Thu, May 09, 2019 - Page 9 News List

The Swedish city that
said no to neo-Nazis

After a 14-year-old was murdered by neo-Nazis in 1995, Kungalv launched a pioneering project that has changed how people think about tackling racism

By David Crouch  /  The Guardian

“I think about what would have happened to me without that experience. I would probably be a Nazi’s girlfriend today,” said Madeleine, now 31 and a teaching assistant. “I didn’t have the network around me to get out of it.”

The approach has become known as the “Kungalv model” for tackling racism among teenagers, and its techniques are practiced in more than 60 schools in Sweden. In Kungalv itself, the program has inoculated a generation of young people against right-wing extremism.

Loa Ek took part in the Tolerance Project in 2012. She was 14 and by her own admission a difficult child who was skipping classes and failing exams.

“It was hard for me to keep my mouth shut at first, but I calmed down — nobody judged me,” Ek, 21, said.

“It was a safe space — it helped me to understand and control myself. We learned how easy it is to manipulate people through racism,” she said.

Ek’s outspoken nature now has other targets.

“It irritates me so much when people don’t like immigrants. I tell them to go read some books,” she said.

Breaking down the barriers between groups of school students is key to success, said Maarten van Zalk, professor of developmental psychology at the University of Osnabruck in Germany, whose research has measured the effect of the Kungalv model on pupils’ outlook and opinions.

“When you are part of a racist subculture, it is unlikely you will interact with immigrant students,” he said.

“With the Tolerance Project they are strongly encouraged to engage, and with the engagement they break the circle. The more they break that circle, the higher the level of tolerance,” Zalk said.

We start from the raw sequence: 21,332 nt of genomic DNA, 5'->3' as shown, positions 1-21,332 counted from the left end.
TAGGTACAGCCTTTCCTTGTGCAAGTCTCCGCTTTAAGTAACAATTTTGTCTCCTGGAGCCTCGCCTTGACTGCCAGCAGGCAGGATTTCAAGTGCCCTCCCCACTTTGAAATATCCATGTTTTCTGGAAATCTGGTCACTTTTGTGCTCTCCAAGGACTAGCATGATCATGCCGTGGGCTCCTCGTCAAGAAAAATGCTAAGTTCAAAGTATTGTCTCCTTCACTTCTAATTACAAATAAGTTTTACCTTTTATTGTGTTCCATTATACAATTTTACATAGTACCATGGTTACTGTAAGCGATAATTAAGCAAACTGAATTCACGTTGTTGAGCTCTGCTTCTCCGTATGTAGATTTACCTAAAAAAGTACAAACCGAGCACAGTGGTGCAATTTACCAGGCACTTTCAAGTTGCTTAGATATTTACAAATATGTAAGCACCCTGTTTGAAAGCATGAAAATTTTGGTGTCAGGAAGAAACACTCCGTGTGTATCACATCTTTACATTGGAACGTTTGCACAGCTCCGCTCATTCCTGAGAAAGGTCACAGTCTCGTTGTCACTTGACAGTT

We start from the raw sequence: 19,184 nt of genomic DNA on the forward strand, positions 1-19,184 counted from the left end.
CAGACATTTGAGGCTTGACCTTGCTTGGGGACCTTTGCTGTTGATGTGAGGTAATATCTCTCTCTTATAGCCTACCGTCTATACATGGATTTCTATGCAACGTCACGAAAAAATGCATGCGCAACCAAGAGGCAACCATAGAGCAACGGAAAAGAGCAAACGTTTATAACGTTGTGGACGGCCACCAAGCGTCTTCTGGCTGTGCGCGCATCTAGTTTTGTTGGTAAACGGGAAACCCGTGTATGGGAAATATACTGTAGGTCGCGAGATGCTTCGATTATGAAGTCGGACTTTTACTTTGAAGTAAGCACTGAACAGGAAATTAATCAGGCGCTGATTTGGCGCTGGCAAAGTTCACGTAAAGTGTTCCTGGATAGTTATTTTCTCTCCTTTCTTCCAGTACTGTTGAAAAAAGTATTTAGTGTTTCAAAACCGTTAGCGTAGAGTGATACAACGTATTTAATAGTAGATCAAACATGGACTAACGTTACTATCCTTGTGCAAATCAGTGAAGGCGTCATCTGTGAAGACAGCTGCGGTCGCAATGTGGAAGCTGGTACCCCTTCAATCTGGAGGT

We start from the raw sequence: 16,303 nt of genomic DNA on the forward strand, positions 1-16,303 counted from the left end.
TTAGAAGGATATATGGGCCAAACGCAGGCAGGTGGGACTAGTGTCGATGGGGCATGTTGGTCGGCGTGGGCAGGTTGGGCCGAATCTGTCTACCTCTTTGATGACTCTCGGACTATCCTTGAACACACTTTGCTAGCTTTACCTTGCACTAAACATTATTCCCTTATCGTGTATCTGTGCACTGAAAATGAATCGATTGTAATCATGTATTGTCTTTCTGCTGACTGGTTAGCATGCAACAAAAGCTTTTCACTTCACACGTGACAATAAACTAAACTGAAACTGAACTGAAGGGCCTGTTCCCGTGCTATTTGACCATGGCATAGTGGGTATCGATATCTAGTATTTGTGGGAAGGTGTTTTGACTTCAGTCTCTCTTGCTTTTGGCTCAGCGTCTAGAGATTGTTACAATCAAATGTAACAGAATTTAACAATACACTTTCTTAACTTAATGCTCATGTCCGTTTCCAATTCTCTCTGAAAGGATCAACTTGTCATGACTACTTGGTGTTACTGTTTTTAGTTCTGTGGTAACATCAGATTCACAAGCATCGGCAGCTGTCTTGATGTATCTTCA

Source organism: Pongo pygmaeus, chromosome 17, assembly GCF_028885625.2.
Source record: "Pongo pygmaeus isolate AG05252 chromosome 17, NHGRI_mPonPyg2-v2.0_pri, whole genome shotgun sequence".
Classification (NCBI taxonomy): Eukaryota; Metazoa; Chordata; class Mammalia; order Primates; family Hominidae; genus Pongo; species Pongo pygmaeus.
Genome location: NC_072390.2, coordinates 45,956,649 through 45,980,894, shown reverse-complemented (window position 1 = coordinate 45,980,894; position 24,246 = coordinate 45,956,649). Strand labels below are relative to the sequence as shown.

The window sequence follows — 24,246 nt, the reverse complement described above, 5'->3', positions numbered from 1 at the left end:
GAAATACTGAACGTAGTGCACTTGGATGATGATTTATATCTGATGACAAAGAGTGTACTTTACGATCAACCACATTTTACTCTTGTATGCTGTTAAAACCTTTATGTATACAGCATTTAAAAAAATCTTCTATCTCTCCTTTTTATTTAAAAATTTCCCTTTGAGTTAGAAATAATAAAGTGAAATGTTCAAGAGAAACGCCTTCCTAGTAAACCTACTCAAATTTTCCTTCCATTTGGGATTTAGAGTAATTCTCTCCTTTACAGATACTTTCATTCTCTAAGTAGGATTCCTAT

A 2013 study backed by diversity and anti-racism organizations estimated that the economic benefits of the project, measured in terms of preventing damage to society caused by neo-Nazi gangs, outweighed the investment required by a factor of 20.

A study by a researcher at Birmingham University last year concluded that the project had led to “an increased sense of security, less vulnerability, and most important of all, less hatred.”

Cristine Lysell, who is now in charge of upper secondary school education for Kungalv council, saw for herself the changes at Ytterby school, where she was a teacher when the neo-Nazis were at their height.

“The racism started to disappear — it became more calm and students started to react when they heard people express racist views,” Lysell said.

“Everyone in the school was standing up for integration. Then we began to realize the hard work was paying off,” she said.

Today the neo-Nazis do not recruit from Ytterby school, Kraffke said.

“They are strong here, their leader lives nearby, but they don’t target the school, they have nothing to get from us,” she said.

A student from a neighboring school was so moved by her experience of the Tolerance Project that she and some friends organized a memorial concert for John Hron, 20 years after his death. About 5,000 people took part.

“We called it Together for Kungalv — instead of saying we hate the racists, we wanted a message that was positive and inclusive,” said Louise Eklund, now 21.

“We wanted to show a society where everyone can feel safe and happy, and live their lives, where we can understand that people are different,” Eklund said.

In 2015, the project’s success led to the establishment of the Segerstedt Institute at Gothenburg University, with the aim of developing and spreading the Kungalv model. The institute trains teachers and social workers to apply the methodology in their own environments, tailoring it to the specifics of youth culture and style.

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